COLUMN | Analysing Ryan Brierley’s Huddersfield departure

Perhaps the most surprising transfer of the season came last week when Ryan Brierley left Huddersfield Giants to join Toronto Wolfpack.

In truth, the move didn’t come as a complete shock, particularly Brierley’s end destination. The relationship between Brierley and the Toronto head coach, Paul Rowley, has been well-documented in the past, and with the lofty ambitions of the Wolfpack inevitably set to see them rise through the leagues, the 25-year-old was almost destined to find his way to the Candian club at some point in his career.

The most surprising aspect of the move was Huddersfield’s willingness to let the Scotland international leave the club. The Giants received a fee for the halfback, one that the club’s managing director Richard Thewlis said met their value of the player.

But his departure comes just over a year since they bought Brierley from Leigh in a high-profile move, and most pressingly, it leaves the Giants’ small squad another body down during a pivotal time in their season.

Brierley had dropped down the pecking order at Huddersfield, with Danny Brough and Lee Gaskell preferred in the weeks leading up to his departure. However with Brierley gone it leaves the Giants without an established backup, which is alarming when you consider that both Brough and Gaskell have been unavailable for three of the Giants’ first 11 matches through suspension or injury. Add the fact that Gaskell will miss Thursday’s clash against Leeds with a suspected hamstring problem, that means that they will have been unavailable for a third of the club’s opening 12 games.

Thewlis said in a statement issued regarding Brierley’s departure that one positive was “a likelihood of further opportunities for our younger players” with teenage halfback Izaac Farrell mentioned. However, despite Gaskell’s absence, Farrell has still been not been picked for Thursday’s match with Leeds, which hints that Rick Stone does not have faith in him making the step up at this point in his career.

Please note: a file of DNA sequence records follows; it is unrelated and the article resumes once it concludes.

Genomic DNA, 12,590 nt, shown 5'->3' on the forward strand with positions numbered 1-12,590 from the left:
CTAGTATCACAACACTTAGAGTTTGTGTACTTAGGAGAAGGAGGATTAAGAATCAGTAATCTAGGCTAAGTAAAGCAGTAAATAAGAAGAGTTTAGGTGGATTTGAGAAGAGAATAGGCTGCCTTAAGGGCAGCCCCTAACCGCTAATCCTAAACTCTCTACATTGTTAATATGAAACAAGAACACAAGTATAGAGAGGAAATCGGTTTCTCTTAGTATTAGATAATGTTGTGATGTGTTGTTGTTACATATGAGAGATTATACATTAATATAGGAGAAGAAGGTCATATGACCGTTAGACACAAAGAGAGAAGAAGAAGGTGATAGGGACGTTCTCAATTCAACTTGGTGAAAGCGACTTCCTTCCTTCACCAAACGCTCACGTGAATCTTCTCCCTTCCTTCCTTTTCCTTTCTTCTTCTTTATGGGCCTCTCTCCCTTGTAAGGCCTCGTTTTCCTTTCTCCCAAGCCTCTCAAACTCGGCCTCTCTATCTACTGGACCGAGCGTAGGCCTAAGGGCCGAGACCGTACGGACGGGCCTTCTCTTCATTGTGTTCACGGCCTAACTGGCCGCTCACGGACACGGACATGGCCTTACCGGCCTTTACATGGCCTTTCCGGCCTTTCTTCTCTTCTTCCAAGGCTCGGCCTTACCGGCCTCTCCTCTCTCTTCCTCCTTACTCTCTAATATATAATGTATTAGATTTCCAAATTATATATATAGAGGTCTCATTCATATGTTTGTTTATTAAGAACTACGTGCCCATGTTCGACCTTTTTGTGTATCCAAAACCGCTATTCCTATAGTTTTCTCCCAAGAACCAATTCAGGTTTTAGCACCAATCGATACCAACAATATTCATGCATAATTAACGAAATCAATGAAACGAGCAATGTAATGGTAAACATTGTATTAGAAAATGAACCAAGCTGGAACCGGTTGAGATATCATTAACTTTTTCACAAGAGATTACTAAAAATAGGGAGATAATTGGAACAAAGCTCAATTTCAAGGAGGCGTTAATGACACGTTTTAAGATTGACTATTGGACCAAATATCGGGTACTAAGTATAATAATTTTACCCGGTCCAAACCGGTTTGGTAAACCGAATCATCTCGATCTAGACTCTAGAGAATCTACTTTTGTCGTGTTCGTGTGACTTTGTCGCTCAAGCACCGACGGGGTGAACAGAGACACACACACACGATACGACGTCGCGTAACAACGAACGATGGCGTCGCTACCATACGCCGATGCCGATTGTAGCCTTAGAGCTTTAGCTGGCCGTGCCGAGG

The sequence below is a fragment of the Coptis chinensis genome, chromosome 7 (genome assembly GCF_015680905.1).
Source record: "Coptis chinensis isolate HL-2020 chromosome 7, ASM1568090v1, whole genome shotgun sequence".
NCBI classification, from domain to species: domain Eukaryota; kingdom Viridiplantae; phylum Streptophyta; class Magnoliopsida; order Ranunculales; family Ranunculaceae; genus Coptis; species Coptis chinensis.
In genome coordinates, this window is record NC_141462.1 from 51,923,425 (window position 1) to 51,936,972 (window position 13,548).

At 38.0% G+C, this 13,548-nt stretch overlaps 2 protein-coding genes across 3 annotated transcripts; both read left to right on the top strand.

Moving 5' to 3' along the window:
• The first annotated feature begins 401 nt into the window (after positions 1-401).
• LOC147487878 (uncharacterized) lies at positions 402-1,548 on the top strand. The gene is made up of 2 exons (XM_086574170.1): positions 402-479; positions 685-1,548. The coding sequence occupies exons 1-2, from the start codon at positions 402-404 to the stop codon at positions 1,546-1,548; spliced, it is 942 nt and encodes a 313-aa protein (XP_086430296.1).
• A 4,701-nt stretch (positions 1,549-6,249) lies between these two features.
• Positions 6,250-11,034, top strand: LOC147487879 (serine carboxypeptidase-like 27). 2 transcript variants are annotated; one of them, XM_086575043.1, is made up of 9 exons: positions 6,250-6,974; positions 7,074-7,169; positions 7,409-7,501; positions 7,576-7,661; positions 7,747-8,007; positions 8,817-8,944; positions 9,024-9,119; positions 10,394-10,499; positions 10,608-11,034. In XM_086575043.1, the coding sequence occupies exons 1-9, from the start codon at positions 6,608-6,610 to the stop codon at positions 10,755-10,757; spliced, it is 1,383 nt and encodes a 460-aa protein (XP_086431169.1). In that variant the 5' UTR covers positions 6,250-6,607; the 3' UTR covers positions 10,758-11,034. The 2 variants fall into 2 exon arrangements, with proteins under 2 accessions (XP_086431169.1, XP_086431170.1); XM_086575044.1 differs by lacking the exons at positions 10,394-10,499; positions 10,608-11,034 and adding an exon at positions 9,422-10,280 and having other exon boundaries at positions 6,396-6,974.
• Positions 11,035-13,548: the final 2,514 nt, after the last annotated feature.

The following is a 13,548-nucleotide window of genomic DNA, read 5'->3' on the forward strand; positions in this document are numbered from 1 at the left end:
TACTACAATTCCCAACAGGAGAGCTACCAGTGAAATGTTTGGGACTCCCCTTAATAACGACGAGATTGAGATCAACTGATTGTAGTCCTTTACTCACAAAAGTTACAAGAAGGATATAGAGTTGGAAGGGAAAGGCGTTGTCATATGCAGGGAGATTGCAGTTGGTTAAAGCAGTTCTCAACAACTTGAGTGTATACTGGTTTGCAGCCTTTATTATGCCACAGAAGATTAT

Now Stone is left with the prospect of playing against the joint leaders of Super League with one recognised halfback and a team that has not won a match in nine attempts. And if Gaskell’s suspected injury is similar to the hamstring problem that saw him miss extensive chunks of last season while with Bradford, it leaves Huddersfield in a very difficult predicament.

Stone himself was coy on Brierley’s exit, although he told League Express that they had to plan around players who “want to be at the club.”

If Brierley did want to leave, then the club’s decision to sell him is understandable, even if the timing isn’t ideal.

In defence of the club, it never appeared that Brierley suited Stone’s style of play.

Brierley scored 15 tries during his time at Huddersfield.

Brierley is a first-class support player and equally good as a running halfback. But under Stone’s style of play, a more conservative approach is required, and that does not suit his strengths and as a result, his performances didn’t hit the heights some had predicted.

The proof is in the stats. Last year the Giants made less clean breaks than any other side in Super League and were one of the lowest in terms of offloads. This year they remain one of the bottom ranked sides in terms of clean breaks, and although the number of offloads has increased, they are predominantly through the likes of Sebastine Ikahihifo and Ukuma Ta’ai keeping the ball alive, rather than putting someone through a gap.

That isn’t to suggest Stone’s style of play should be criticised. But he has his own philosophy, and Brierley’s talents simply did not compliment the way he wants his side to play.

Given that, the opportunity to gain some money and free up his salary presented itself to the club, the decision to sever ties has some reasoning, but it leaves the Giants with another problem to solve, and any recruitment manager will tell you how difficult it is to land a halfback, while Brierley gets a chance to be Toronto’s marquee player.

It’s a shame that the move never worked out for both parties. At the time it appeared that Huddersfield had landed a coup in Brierley, and for the player himself it was a deserved chance at Super League after dominating the Championship for years. Now both the player and the club have new challenges to face, and it will be intriguing to see how it pans out.